The flavoured salts of Uttarakhand

The age-old flavoured salts loaded with micronutrients are not only a healthy option, but can also tickle your taste buds

By Megha Prakash
Published: Sunday 27 January 2019
pisi loon
Traditionally pisi loon was made using rock salt or Himalayan pink salt, that come loaded with micronutrients (Photographs: Megha Prakash) Traditionally pisi loon was made using rock salt or Himalayan pink salt, that come loaded with micronutrients (Photographs: Megha Prakash)

Salt can add piquancy to any food. But is there something that can add colour and freshness to this pale edible mineral and enhance its taste? Ask people of Uttarakhand and they will tell you a myriad ways of doing so. “I remember my mother preparing a variety of flavoured salts,” says Vimala Rawat of Clement Town, Dehradun. “We call it pisi loon—salt ground with herbs and spices. And my all-time favourite is daindoosa—a pungently flavoured salt made with mustard seeds and chilli.

In winters, she used to spread ghee on chapatis, dust them with daindoosa and offer us as rolls. In summers, she would sprinkle it over fruits to prepare chaat,” recalls Rawat. In fact, says Rekha Kothari from Dehradun’s Shivnagar locality, most people in the region use pisi loon as a relish with mandua (finger millet) ki chapati or rice.

Though little historical evidence is available about how and when pisi loon became a part of pahadi cuisine, people offer their own theories. Rawat says people in the hills tend to consume less water in winters. Since salt induces thirst, making it part of the diet could be a way of ensuring hydration. Then there are others who believe it is a way of adding herbs to one’s daily diet. Garlic, cumin seeds, ginger and carom seeds, which aid in digestion, are common ingredients in pisi loon. Kothari, however, says the enhanced taste and flavour of pisi loon is the reason behind its popularity. “In several households, it is served as a side dish, particularly during the lean season when vegetable supplies become scanty.”

Every day after finishing household chores, Kothari returns to her sil-batta (grinding stone) to prepare pisi loon of varied flavours. While earlier, she used to prepare it for her family, these days she supplies it to stores catering to its growing demand beyond the hills.


This is the Instagram handle of Kothari whose flavoured salt has reached the international market through Mahila Navjagran Samiti (MVS), a non-profit in Dehradun. “MVS supplies the raw material and pays me Rs 100 for preparing a kilogram of pisi loon. This has not only added to our income but has earned me respect. Several others now approch me for pisi loon,” she says.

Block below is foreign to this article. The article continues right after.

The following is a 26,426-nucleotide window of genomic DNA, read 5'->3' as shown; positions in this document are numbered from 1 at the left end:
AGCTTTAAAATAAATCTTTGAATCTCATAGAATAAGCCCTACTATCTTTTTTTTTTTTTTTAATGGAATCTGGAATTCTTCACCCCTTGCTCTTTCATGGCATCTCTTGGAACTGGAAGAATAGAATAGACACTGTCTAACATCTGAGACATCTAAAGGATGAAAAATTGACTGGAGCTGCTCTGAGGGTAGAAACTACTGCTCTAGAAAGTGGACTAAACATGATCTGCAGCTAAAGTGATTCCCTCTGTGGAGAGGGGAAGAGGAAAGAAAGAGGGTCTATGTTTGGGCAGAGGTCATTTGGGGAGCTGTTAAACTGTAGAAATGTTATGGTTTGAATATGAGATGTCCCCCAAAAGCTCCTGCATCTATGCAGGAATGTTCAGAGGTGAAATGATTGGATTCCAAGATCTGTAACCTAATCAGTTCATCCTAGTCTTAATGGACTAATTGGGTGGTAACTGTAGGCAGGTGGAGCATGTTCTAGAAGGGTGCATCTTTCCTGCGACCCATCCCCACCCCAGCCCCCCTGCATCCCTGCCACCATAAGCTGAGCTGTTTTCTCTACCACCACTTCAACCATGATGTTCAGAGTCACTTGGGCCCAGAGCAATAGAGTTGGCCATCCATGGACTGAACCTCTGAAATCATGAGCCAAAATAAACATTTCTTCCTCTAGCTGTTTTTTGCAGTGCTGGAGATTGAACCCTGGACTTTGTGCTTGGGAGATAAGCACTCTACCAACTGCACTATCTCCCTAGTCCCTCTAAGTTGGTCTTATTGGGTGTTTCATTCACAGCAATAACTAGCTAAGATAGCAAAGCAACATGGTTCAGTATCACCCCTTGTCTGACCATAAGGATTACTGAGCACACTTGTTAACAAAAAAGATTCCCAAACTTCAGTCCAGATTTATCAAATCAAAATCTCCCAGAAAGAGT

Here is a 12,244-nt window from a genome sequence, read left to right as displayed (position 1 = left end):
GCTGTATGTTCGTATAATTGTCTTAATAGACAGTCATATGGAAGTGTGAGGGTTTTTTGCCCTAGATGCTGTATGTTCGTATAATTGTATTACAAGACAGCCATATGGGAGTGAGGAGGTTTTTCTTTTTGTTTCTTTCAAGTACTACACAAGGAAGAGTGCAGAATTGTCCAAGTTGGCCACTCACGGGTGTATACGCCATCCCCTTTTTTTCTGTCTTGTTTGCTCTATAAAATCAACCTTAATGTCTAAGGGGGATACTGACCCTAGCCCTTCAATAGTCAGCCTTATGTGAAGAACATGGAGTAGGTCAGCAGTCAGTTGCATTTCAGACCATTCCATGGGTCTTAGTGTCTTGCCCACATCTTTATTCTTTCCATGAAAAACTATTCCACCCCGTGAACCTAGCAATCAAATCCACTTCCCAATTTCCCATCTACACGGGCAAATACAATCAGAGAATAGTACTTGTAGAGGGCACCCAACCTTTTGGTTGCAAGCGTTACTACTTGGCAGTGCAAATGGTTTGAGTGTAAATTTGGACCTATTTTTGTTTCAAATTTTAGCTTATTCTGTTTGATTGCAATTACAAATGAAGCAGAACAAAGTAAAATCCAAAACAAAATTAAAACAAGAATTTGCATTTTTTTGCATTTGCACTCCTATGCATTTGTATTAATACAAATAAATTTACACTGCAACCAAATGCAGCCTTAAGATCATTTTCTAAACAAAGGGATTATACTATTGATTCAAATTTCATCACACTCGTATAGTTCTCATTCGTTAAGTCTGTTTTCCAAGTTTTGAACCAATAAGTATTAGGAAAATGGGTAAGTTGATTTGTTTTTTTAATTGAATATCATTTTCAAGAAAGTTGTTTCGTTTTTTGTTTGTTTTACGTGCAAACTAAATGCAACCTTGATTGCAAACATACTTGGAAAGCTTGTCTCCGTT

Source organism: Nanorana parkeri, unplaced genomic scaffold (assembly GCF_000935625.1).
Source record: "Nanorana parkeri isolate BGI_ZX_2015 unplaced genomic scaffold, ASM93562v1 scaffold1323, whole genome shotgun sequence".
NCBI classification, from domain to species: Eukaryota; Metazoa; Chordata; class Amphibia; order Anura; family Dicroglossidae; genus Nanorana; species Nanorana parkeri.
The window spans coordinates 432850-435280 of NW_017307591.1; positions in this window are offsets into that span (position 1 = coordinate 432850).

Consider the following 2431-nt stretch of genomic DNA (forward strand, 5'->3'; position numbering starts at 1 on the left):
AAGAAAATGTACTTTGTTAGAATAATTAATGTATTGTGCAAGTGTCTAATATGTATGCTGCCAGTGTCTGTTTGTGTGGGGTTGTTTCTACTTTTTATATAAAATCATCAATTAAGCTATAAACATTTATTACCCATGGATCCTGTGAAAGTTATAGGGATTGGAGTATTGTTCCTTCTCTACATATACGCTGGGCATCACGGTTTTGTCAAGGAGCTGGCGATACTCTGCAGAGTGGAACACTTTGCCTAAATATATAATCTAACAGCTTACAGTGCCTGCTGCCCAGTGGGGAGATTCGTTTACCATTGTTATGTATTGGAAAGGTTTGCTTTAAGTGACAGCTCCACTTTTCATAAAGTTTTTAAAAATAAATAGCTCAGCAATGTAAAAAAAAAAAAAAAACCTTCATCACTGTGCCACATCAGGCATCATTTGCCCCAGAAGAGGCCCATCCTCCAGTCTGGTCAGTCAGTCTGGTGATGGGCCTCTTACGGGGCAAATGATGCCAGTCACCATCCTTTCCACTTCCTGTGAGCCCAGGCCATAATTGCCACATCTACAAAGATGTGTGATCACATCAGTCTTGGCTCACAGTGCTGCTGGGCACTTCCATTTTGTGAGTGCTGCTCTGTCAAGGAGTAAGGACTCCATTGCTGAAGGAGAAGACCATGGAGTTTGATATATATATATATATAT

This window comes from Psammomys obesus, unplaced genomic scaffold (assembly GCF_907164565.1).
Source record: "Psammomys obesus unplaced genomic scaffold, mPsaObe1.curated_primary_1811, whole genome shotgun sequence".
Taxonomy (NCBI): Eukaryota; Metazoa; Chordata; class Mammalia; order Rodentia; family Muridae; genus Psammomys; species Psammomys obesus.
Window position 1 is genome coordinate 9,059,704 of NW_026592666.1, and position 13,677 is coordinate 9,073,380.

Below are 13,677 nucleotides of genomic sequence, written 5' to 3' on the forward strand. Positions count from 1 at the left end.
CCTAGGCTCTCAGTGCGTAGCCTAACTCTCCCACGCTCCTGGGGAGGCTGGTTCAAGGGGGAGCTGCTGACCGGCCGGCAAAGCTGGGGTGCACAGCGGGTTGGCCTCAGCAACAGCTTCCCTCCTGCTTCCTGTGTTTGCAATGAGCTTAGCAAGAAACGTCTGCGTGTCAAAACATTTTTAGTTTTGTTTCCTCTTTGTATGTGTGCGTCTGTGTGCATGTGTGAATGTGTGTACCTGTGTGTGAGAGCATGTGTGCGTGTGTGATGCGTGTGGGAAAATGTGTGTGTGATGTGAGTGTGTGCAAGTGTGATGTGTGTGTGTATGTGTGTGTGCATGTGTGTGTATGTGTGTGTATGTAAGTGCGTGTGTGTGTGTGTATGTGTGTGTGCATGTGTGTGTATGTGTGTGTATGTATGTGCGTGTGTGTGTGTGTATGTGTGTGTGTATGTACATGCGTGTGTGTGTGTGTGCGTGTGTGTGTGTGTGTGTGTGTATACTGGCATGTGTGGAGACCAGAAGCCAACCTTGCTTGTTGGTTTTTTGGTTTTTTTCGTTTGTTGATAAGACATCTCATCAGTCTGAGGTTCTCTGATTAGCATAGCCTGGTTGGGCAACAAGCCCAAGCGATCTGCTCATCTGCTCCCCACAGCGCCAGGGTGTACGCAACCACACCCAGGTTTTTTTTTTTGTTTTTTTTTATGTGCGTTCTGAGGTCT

Rekha Kothari’s pisi loon now sells in the international market

In nearby Haldwani city, Rakesh Joshi and his wife Kiran run a self-help group that prepares 10 varieties of flavoured salt. “We had exhibited the products at a recent fair and received good response from people. Hara namak, a mix of green coriander, mint and garlic, was the fastest selling one,” says Kiran.

Realising the potential, two online retailers have started selling flavoured salts. While Paharivirasat sells bhaang (Indian hemp) ka namak and lehsun (garlic) ka namak, Ejaafoods deals with four flavours. Birendra Matiyali, co-owner of Ejaafoods, says to ensure livelihood opportunity to village women through this traditional culinary art, they have joined hands with Himalayan Flavoured Salts (HFS), a venture in Kakrighat village along the Khairna-Almora Highway that sources its herbs and spices from women farmers in nearby areas. “Lakhori yellow chilli salt is made from a chilli native to the hills, and is named after a village Lakhora in Almora district. Since we have started procuring it, the chilli is being grown in villages near Nainital,” says Deepa Khanayat Negi, the brain behind HFS. “Women in nearby villages have started growing mint, coriander, ginger, garlic, sesame seeds, bhang seeds and bhangjeera spice following our demand. We directly buy the produce from the farmers so that they save on the transport cost,” quips Negi.

Taking a step further Ejaafoods is now exploring whether to sell products made of packaged table salt or those made of rock and sea salts, which were traditionally used in pahadi cuisine. “Since packaged salt is easily available and comes in powdered form, most people prefer using it in pisi loon,” says Matiyali. His concern stems from studies that say rock salt comes loaded with micronutrients. Himalayan pink salt contains 88 micronutrients and using table salt denies the user of these benefits. Processed, packaged salts lack these micronutrients. As the jury’s still out, Rawat suggests consuming freshly ground pisi loon with unprocessed salt. It not only gives the condiment a coarse texture but also enhances its aroma.

  • Mustard seeds: 3-4 spoons
  • Sea salt or rock salt: 1-2 spoons(powdered)
  • Red chillies (roasted): 2-3

Roast mustard seeds on a flat-bottomed pan over medium heat till they splutter. Let it cool. Grind it with the other ingredients on a grinding stone. Store it in an air-tight glass jar. Serve along with ghee as an accompaniment to rice or chapati.

Lehsun ka namak

  • Fresh garlic leaves: a few strands
  • Green chillies: 2-3 (preferably pahadi green chilli)
  • Coriander leaves: a few twigs 
  • Ginger: 1 inch
  • Cumin seeds: 1 teaspoon
  • Sea salt or rock salt: 1-2 spoons (powdered)


Grind all ingredients together. The paste can be spread over cucumber and other fruits to prepare chaat. It can also be dried in the sun and stored for a month. Mix it with ghee and serve with rice or chapati.

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